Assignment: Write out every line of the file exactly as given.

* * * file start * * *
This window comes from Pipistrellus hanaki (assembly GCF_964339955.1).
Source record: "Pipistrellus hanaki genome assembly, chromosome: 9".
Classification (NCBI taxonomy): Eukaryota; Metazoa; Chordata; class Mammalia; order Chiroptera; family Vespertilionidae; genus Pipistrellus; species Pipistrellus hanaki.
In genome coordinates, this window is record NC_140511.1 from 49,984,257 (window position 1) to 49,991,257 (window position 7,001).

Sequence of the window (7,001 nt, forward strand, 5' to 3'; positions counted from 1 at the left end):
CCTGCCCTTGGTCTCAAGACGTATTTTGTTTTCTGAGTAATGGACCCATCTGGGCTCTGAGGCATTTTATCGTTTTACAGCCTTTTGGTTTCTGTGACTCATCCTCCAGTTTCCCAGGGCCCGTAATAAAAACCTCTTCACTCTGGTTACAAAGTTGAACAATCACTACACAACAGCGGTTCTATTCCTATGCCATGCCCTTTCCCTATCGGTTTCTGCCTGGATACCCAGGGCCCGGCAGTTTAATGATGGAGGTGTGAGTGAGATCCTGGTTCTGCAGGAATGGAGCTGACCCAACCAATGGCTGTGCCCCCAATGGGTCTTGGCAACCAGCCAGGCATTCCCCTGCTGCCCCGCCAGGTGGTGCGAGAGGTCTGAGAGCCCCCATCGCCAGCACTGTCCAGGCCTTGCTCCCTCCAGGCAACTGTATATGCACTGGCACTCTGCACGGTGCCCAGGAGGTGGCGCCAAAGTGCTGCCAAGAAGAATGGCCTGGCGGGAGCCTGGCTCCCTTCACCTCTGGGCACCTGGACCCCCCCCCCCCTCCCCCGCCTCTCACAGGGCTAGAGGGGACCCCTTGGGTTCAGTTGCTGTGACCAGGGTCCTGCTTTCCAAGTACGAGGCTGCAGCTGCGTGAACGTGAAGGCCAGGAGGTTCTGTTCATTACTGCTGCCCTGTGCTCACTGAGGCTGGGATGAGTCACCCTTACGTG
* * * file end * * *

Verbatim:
This window comes from Pipistrellus hanaki (assembly GCF_964339955.1).
Source record: "Pipistrellus hanaki genome assembly, chromosome: 9".
Classification (NCBI taxonomy): Eukaryota; Metazoa; Chordata; class Mammalia; order Chiroptera; family Vespertilionidae; genus Pipistrellus; species Pipistrellus hanaki.
In genome coordinates, this window is record NC_140511.1 from 49,984,257 (window position 1) to 49,991,257 (window position 7,001).

Sequence of the window (7,001 nt, forward strand, 5' to 3'; positions counted from 1 at the left end):
CCTGCCCTTGGTCTCAAGACGTATTTTGTTTTCTGAGTAATGGACCCATCTGGGCTCTGAGGCATTTTATCGTTTTACAGCCTTTTGGTTTCTGTGACTCATCCTCCAGTTTCCCAGGGCCCGTAATAAAAACCTCTTCACTCTGGTTACAAAGTTGAACAATCACTACACAACAGCGGTTCTATTCCTATGCCATGCCCTTTCCCTATCGGTTTCTGCCTGGATACCCAGGGCCCGGCAGTTTAATGATGGAGGTGTGAGTGAGATCCTGGTTCTGCAGGAATGGAGCTGACCCAACCAATGGCTGTGCCCCCAATGGGTCTTGGCAACCAGCCAGGCATTCCCCTGCTGCCCCGCCAGGTGGTGCGAGAGGTCTGAGAGCCCCCATCGCCAGCACTGTCCAGGCCTTGCTCCCTCCAGGCAACTGTATATGCACTGGCACTCTGCACGGTGCCCAGGAGGTGGCGCCAAAGTGCTGCCAAGAAGAATGGCCTGGCGGGAGCCTGGCTCCCTTCACCTCTGGGCACCTGGACCCCCCCCCCCCTCCCCCGCCTCTCACAGGGCTAGAGGGGACCCCTTGGGTTCAGTTGCTGTGACCAGGGTCCTGCTTTCCAAGTACGAGGCTGCAGCTGCGTGAACGTGAAGGCCAGGAGGTTCTGTTCATTACTGCTGCCCTGTGCTCACTGAGGCTGGGATGAGTCACCCTTACGTG